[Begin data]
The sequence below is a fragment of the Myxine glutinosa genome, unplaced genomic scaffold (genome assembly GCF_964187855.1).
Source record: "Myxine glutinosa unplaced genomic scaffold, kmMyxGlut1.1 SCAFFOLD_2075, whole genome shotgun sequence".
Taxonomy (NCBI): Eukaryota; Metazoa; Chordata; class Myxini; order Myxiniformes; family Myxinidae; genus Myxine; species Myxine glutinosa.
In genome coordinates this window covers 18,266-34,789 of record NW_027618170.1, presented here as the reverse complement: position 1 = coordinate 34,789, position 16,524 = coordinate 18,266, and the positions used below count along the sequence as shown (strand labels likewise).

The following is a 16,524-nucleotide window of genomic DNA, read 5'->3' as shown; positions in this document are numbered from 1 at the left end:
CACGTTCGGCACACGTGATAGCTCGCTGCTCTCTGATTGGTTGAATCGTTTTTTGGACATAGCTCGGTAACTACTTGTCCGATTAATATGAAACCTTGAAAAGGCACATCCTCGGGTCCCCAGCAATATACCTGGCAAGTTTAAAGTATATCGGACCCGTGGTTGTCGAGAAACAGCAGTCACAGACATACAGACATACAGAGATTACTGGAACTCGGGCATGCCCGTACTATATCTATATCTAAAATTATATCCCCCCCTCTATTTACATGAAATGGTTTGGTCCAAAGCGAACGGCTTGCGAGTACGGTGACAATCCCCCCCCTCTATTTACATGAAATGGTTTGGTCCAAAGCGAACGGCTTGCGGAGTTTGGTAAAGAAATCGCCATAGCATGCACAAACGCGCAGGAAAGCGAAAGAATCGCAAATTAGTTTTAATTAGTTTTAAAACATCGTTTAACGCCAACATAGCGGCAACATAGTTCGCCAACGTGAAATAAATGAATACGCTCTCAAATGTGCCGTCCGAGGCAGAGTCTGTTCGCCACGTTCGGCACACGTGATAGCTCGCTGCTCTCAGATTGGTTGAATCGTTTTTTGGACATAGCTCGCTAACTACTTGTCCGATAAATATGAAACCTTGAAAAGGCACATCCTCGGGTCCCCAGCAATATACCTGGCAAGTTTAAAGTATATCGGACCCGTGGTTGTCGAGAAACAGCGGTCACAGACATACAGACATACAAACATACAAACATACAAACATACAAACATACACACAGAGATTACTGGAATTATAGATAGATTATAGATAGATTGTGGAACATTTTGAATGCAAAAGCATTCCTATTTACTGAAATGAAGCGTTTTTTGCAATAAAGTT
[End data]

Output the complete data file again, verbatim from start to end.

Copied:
The sequence below is a fragment of the Myxine glutinosa genome, unplaced genomic scaffold (genome assembly GCF_964187855.1).
Source record: "Myxine glutinosa unplaced genomic scaffold, kmMyxGlut1.1 SCAFFOLD_2075, whole genome shotgun sequence".
Taxonomy (NCBI): Eukaryota; Metazoa; Chordata; class Myxini; order Myxiniformes; family Myxinidae; genus Myxine; species Myxine glutinosa.
In genome coordinates this window covers 18,266-34,789 of record NW_027618170.1, presented here as the reverse complement: position 1 = coordinate 34,789, position 16,524 = coordinate 18,266, and the positions used below count along the sequence as shown (strand labels likewise).

The following is a 16,524-nucleotide window of genomic DNA, read 5'->3' as shown; positions in this document are numbered from 1 at the left end:
CACGTTCGGCACACGTGATAGCTCGCTGCTCTCTGATTGGTTGAATCGTTTTTTGGACATAGCTCGGTAACTACTTGTCCGATTAATATGAAACCTTGAAAAGGCACATCCTCGGGTCCCCAGCAATATACCTGGCAAGTTTAAAGTATATCGGACCCGTGGTTGTCGAGAAACAGCAGTCACAGACATACAGACATACAGAGATTACTGGAACTCGGGCATGCCCGTACTATATCTATATCTAAAATTATATCCCCCCCTCTATTTACATGAAATGGTTTGGTCCAAAGCGAACGGCTTGCGAGTACGGTGACAATCCCCCCCCTCTATTTACATGAAATGGTTTGGTCCAAAGCGAACGGCTTGCGGAGTTTGGTAAAGAAATCGCCATAGCATGCACAAACGCGCAGGAAAGCGAAAGAATCGCAAATTAGTTTTAATTAGTTTTAAAACATCGTTTAACGCCAACATAGCGGCAACATAGTTCGCCAACGTGAAATAAATGAATACGCTCTCAAATGTGCCGTCCGAGGCAGAGTCTGTTCGCCACGTTCGGCACACGTGATAGCTCGCTGCTCTCAGATTGGTTGAATCGTTTTTTGGACATAGCTCGCTAACTACTTGTCCGATAAATATGAAACCTTGAAAAGGCACATCCTCGGGTCCCCAGCAATATACCTGGCAAGTTTAAAGTATATCGGACCCGTGGTTGTCGAGAAACAGCGGTCACAGACATACAGACATACAAACATACAAACATACAAACATACAAACATACACACAGAGATTACTGGAATTATAGATAGATTATAGATAGATTGTGGAACATTTTGAATGCAAAAGCATTCCTATTTACTGAAATGAAGCGTTTTTTGCAATAAAGTT